Americans who own handguns for self-protection tend to be motivated by not only a fear of crime, but a general feeling that the world is an unpredictable and dangerous place, according to a new study published in the journal Personality and Social Psychology Bulletin.
In terms of human behavior, “it is not just concrete, specific threats that change our behavior, but also vague, general ideas about threat,” say the authors.
“Even if we cannot pinpoint exactly why we feel threatened, the fact that we are threatened at all can lead us to want to own handguns for self-protection and advocate for more expansive rights to carry and use them.”
The study authors, Wolfgang Stroebe and Pontus Leander (University of Groningen, the Netherlands) and Arie W. Kruglanski (University of Maryland), developed a new theory based on psychological principles, to better understand how these behaviors and beliefs influence American gun owners.
The researchers conducted three studies to explore their model for understanding gun ownership beliefs. They surveyed 839 men in the United States: 404 gun owners and 435 non-owners.
In the first study, the researchers used survey data to compare gun owners with non-owners to determine potential differences in their gun-related beliefs. In the other two studies, they focused on the gun owner survey only to test their theory predictions.
In support of their theory, they found that fear of crime alone did not explain the need for personal protection.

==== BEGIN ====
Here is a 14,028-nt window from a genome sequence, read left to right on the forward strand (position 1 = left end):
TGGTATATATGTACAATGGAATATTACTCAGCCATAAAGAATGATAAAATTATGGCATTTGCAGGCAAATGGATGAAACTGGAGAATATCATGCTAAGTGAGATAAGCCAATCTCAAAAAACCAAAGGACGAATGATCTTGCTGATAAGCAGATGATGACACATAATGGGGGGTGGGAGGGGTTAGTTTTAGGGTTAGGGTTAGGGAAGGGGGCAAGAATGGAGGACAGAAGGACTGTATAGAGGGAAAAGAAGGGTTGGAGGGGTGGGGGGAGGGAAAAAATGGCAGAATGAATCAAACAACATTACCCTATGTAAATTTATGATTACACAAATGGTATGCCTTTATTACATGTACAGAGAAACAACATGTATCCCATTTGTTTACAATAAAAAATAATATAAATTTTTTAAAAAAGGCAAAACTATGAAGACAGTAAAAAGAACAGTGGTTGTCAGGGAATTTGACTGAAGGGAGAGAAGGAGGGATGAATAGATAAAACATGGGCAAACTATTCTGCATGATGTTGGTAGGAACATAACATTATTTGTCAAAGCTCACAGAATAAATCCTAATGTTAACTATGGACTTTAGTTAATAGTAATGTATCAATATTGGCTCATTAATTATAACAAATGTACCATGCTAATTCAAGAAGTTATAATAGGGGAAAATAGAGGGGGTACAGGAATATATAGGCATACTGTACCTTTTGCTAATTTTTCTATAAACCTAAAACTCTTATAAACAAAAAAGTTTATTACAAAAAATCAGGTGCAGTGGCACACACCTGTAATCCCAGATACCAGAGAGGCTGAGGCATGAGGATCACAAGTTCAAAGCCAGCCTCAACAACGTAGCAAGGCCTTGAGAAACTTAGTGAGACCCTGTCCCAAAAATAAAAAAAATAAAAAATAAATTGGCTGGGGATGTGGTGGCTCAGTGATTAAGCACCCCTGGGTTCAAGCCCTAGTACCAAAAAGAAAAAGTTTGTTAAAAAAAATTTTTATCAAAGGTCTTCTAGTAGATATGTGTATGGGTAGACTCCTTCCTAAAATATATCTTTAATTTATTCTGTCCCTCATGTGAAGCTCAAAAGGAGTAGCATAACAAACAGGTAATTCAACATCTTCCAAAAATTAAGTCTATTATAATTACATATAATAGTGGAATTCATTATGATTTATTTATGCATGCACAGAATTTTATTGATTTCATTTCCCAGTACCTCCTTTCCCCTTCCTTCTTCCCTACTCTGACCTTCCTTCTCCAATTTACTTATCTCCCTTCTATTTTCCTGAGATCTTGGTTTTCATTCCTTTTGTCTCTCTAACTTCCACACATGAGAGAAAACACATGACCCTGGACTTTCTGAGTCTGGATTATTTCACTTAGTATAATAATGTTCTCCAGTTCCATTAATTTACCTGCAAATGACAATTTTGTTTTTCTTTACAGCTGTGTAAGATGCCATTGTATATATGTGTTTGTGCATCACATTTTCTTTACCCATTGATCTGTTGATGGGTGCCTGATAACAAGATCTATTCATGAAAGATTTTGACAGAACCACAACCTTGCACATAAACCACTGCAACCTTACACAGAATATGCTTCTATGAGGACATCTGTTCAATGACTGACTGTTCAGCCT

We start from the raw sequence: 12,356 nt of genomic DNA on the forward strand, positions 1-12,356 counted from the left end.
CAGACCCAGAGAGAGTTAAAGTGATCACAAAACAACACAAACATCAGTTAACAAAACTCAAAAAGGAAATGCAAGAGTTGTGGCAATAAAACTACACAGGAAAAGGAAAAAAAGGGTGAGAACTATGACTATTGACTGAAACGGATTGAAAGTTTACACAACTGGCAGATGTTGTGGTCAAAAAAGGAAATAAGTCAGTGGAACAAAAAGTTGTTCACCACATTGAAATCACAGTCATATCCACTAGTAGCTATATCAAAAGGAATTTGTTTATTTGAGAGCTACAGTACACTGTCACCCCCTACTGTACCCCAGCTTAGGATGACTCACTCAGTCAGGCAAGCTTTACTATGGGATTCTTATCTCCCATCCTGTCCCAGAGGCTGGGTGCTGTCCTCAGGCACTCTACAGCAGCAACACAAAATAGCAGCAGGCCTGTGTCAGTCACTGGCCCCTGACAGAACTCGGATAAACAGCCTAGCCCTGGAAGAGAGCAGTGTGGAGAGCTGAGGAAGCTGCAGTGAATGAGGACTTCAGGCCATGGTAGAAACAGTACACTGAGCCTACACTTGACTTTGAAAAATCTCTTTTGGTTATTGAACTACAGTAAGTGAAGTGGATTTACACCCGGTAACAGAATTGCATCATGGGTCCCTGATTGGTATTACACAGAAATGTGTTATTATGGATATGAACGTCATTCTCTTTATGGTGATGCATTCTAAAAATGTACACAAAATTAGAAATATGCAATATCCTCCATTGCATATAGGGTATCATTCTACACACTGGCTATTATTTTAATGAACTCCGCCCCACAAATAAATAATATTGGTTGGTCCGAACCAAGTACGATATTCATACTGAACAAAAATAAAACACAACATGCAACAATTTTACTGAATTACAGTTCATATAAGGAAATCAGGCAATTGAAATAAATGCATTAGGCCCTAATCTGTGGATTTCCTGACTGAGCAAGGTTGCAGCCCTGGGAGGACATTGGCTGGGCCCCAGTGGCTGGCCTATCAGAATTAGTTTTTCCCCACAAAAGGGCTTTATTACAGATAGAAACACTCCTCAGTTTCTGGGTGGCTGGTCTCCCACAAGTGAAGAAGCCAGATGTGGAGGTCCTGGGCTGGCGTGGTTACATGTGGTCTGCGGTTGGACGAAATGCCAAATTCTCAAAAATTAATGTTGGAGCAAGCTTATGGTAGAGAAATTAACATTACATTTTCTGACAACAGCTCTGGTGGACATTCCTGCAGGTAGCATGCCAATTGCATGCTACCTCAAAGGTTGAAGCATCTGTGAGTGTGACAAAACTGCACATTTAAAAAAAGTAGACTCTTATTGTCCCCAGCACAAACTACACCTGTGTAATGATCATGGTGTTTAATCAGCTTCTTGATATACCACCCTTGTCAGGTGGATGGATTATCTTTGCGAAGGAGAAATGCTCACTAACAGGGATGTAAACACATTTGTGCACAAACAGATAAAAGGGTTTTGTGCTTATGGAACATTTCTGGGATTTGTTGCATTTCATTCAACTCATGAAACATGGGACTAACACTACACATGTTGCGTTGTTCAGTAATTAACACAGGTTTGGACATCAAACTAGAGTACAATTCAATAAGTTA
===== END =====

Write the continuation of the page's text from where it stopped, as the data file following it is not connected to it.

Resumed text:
“Different forces are making people feel threatened in different ways, and yet these different types of threat both correlate with increased handgun ownership and stronger beliefs that people have a right to kill in self-defense,” said Stroebe.
Whereas fear of crime was primarily influenced by past crime victimization, having a more general sense of threat about the world being a dangerous place, was “instead more strongly influenced by a person’s (conservative) political beliefs than by past experience with crime victimization.”
The first three surveys were conducted in May and June 2016, before the Orlando Nightclub shootings. An additional survey was conducted a week after the event, replicating their earlier studies with a new group of male gun owners, to see if the mass shooting influenced their beliefs.
“We expected the Orlando mass shooting to move the needle on the belief systems of gun owners, so we were surprised that there was practically no effect,” says Stroebe.
The researchers note that the threat and belief system they tested mainly applies to handgun owners and not owners who only have long guns.
“Long guns such as bolt-action rifles, semi-automatic rifles, and shotguns, are linked to hunting and not really linked to a sense of threat,” says Stroebe.
“Although the gun owners in our sample owned an average of four guns each, we saw no evidence that any of our findings apply to owners of long guns only — that is, those who do not own a handgun.”
The framework presumably only applies to the U.S.
“Guns have been part of US history since the American frontier and the right to own a gun is enshrined in the Constitution, which may change the way Americans think about guns relative to people who live in other countries and cultures,” says Stroebe.